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Post 5

I'm not sure if I have injured my tibilias anterior tendon. I was running about a week ago and I was just standing there and then on the spur of the moment, I started sprinting. That night I felt pain in my foot upon standing. Even though the pain was not unbearable, it still hurt pretty bad.

Over the course of the next few days, it still hurt when I did certain movements, like going onto my toes and walking down steps. I do not have any pain when I rest, but in the morning it feels very stiff and painful until it loosens up. I'm not sure what this could be but the symptoms sound kind of like those of the tibilias anterior tendon. Please tell me if you have any idea what it could be.

Post 4

I don't see a date on your posts but, having torn both of mine at different times, I hope you have already seen a doctor. Your symptoms sound very much like mine.

Post 3

My tibilias anterior is quite sore and swollen. The muscle itself hurts but also the tibia bone hurts. I am afraid that I may have broken the bone but I am not sure.

I am able to walk and put minimal pressure on my leg but too much pressure brings lots of discomfort. I can lift my foot and point it out gingerly. The tibilias anterior muscle feels quite tight on my injured leg but is looser on my healthy leg. I have noticed that after I walk and move my injured leg, it feels much better and I can put more pressure on it.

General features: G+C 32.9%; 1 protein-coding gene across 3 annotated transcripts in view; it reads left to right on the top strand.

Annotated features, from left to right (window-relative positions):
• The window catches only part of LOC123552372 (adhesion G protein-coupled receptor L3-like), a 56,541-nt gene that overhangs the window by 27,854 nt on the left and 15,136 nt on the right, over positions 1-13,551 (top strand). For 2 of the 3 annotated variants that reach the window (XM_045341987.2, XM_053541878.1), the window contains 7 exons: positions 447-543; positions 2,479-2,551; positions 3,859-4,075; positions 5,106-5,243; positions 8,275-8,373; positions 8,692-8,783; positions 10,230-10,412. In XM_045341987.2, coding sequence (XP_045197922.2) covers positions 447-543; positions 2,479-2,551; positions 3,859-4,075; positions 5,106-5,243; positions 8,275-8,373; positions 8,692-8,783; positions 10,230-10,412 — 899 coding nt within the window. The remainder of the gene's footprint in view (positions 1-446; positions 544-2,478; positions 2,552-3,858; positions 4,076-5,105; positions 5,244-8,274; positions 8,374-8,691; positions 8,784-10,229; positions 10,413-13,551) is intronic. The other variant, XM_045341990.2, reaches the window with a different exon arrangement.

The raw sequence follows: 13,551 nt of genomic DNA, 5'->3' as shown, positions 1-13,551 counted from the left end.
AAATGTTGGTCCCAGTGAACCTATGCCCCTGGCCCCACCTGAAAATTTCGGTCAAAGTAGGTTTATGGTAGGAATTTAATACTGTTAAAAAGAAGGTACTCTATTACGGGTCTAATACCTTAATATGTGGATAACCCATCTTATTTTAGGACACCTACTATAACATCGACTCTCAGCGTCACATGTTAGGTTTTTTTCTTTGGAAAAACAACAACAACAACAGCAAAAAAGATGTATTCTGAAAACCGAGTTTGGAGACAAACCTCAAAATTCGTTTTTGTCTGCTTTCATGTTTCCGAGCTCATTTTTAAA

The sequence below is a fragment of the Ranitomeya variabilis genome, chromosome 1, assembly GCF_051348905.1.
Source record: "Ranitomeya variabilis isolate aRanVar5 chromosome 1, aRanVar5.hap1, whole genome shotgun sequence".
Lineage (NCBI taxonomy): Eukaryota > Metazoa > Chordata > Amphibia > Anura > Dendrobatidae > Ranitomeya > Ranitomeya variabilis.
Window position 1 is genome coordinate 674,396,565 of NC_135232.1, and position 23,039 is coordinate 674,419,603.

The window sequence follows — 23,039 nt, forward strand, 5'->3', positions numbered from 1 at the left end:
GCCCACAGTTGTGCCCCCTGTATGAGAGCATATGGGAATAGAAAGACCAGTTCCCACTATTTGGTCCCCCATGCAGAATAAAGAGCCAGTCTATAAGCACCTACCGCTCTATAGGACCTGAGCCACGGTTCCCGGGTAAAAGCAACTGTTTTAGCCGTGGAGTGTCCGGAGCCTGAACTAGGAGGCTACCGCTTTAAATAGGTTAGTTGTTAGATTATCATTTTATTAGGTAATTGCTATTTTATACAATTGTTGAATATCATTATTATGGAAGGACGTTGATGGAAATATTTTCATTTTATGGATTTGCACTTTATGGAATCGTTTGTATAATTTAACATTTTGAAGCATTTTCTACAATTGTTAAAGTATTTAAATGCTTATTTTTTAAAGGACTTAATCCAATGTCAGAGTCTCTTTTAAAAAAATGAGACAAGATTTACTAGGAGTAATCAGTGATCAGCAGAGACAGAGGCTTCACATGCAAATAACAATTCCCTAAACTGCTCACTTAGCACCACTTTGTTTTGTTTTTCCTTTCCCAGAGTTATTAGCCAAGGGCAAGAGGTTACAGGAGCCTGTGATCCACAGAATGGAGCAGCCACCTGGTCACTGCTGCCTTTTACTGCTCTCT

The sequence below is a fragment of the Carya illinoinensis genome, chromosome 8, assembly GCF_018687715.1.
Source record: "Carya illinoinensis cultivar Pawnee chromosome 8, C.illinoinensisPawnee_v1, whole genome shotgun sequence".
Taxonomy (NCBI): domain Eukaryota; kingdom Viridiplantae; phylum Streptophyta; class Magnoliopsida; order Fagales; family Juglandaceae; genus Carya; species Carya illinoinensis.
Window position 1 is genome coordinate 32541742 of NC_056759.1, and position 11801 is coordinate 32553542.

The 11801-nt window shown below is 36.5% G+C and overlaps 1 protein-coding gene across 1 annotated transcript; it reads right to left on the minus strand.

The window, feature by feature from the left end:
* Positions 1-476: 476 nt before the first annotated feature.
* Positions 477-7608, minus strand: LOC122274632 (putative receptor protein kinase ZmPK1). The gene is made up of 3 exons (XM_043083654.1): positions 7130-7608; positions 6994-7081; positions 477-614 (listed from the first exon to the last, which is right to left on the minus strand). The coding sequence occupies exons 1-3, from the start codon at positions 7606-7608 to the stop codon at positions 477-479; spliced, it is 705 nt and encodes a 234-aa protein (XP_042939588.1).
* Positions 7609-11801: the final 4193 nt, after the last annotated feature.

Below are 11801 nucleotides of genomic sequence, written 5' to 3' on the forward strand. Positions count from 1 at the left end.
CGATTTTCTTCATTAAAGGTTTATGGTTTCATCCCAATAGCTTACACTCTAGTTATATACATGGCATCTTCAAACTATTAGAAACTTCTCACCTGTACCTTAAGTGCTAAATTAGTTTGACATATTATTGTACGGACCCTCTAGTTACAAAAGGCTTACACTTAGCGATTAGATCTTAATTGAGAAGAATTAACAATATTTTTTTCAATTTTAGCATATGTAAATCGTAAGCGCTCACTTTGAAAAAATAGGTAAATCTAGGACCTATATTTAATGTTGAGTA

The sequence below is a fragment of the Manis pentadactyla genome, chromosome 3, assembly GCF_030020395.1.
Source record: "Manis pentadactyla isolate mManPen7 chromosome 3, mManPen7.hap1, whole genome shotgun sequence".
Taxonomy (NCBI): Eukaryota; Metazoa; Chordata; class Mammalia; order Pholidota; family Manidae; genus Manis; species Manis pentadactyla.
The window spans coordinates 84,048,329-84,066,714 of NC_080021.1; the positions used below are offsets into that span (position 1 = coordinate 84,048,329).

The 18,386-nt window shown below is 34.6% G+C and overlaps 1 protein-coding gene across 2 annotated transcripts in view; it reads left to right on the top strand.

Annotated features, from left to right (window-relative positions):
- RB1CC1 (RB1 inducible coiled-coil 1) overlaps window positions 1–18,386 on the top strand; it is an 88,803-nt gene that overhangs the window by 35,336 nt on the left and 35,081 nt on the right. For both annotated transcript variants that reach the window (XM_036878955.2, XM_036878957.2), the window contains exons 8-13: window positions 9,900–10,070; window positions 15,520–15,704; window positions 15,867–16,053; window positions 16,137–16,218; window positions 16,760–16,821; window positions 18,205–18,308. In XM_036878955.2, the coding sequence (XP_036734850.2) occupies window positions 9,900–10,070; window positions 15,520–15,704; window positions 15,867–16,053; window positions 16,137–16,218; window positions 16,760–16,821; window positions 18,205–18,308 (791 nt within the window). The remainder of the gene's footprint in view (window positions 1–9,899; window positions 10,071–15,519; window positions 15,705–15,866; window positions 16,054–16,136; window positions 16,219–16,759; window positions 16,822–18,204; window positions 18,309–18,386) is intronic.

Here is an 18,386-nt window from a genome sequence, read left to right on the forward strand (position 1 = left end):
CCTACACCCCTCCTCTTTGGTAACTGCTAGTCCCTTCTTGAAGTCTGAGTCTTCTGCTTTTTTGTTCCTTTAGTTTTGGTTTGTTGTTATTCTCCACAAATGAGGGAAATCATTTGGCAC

Do you think I broke anything or is it just a deep muscle injury? Should I go to the ER and get this checked out?

Post 2

I am probably suffering from some kind of tibialis anterior injury. Why am I saying 'probably'? Because I cannot feel any pain around in that area, however I am unable to dorsi-flex my right ankle. My left foot (which is working properly) can hold on the top of my toes around 25 kilograms without any problem. On the contrast my right ankle can hold not even 2.5 kilograms on the top of my toes. I have had this problem for more than one month now and I still seem to have no progress going on in terms of strengthening that muscle.

I haven't been training my legs before and I am not aware of doing anything that could trigger this

problem. Anyway, because I don't feel any pain in it I suggest there could be problem somewhere else, however I am not an expert and therefore I ask for some help. From my point of view, it seems feels like the muscle is from all of a sudden rapidly weakened.

I am afraid if I haven't by some accident manage to strangle some part of the working muscle or tendons in it. Is it possible? Thanks for the reply anyone.

Post 1

Rest is a good suggestion, and massage too. but definitely not ice or anti inflammatory pills. There is no evidence (in fact this is a myth) that icing and inflammatory pills help healing.

I understand from many Chinese bone/ligament/tendon herbalists that, the Chinese use massage, chi gong and herbal wraps to facilitate blood flow in the area to expedite healing. Never use ice or anti inflammatories, which the Chinese believe obstruct healing.